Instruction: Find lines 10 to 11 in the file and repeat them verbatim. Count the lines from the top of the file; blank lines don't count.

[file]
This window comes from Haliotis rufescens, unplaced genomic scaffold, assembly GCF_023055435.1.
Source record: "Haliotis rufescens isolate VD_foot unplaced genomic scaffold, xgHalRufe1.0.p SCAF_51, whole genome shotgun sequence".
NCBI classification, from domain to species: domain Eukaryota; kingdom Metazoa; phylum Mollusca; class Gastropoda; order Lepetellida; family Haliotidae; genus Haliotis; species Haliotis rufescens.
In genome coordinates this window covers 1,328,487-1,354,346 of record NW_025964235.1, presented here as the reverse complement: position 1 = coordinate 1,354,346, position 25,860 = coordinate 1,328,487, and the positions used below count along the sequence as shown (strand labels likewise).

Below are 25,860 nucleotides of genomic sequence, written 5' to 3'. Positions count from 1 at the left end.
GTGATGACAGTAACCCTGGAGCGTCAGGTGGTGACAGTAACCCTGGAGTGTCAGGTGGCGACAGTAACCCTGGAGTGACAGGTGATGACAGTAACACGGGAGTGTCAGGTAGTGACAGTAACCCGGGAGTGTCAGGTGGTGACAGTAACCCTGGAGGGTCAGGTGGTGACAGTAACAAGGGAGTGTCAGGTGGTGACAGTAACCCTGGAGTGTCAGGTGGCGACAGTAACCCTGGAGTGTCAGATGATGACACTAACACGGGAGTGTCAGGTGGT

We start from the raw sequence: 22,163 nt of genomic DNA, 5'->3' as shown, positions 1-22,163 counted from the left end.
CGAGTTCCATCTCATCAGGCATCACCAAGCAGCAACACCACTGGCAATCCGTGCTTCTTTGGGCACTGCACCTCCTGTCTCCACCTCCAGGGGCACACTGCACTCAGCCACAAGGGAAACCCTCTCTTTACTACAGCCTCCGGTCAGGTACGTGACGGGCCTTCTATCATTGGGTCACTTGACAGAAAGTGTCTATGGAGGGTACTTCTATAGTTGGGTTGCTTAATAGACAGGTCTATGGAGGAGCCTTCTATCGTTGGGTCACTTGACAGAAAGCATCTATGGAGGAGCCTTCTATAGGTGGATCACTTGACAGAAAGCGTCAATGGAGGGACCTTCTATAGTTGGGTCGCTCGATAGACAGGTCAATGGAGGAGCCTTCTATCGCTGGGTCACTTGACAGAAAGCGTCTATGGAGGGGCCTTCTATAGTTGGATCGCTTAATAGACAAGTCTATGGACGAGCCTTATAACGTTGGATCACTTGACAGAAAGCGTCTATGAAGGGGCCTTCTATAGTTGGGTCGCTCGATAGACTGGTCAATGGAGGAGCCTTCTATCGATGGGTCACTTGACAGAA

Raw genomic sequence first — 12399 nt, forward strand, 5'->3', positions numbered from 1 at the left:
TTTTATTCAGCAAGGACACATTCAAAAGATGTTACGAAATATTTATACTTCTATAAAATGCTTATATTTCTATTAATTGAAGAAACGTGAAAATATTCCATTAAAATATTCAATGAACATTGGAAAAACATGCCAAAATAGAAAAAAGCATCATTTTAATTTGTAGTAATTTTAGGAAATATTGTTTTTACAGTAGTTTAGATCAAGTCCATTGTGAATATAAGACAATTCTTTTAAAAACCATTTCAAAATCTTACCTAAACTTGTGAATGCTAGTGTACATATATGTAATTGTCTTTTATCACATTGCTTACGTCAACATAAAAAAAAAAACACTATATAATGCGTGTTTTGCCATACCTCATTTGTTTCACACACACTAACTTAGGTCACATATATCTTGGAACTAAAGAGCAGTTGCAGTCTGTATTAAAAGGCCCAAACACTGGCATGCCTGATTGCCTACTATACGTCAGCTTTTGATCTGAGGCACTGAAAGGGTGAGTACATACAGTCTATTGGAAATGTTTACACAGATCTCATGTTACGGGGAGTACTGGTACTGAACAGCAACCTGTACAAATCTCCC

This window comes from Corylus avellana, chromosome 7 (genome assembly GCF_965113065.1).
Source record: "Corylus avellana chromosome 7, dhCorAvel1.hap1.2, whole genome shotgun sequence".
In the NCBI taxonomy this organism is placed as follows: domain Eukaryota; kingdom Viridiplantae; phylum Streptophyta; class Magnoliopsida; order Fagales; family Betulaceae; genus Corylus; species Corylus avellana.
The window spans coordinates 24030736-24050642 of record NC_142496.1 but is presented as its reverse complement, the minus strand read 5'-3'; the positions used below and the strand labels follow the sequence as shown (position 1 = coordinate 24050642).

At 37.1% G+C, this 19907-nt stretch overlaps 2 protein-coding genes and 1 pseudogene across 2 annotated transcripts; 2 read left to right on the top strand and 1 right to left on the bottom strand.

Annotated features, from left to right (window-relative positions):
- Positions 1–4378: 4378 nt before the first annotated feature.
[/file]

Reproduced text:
TTTTATTCAGCAAGGACACATTCAAAAGATGTTACGAAATATTTATACTTCTATAAAATGCTTATATTTCTATTAATTGAAGAAACGTGAAAATATTCCATTAAAATATTCAATGAACATTGGAAAAACATGCCAAAATAGAAAAAAGCATCATTTTAATTTGTAGTAATTTTAGGAAATATTGTTTTTACAGTAGTTTAGATCAAGTCCATTGTGAATATAAGACAATTCTTTTAAAAACCATTTCAAAATCTTACCTAAACTTGTGAATGCTAGTGTACATATATGTAATTGTCTTTTATCACATTGCTTACGTCAACATAAAAAAAAAAACACTATATAATGCGTGTTTTGCCATACCTCATTTGTTTCACACACACTAACTTAGGTCACATATATCTTGGAACTAAAGAGCAGTTGCAGTCTGTATTAAAAGGCCCAAACACTGGCATGCCTGATTGCCTACTATACGTCAGCTTTTGATCTGAGGCACTGAAAGGGTGAGTACATACAGTCTATTGGAAATGTTTACACAGATCTCATGTTACGGGGAGTACTGGTACTGAACAGCAACCTGTACAAATCTCCC

This window comes from Corylus avellana, chromosome 7 (genome assembly GCF_965113065.1).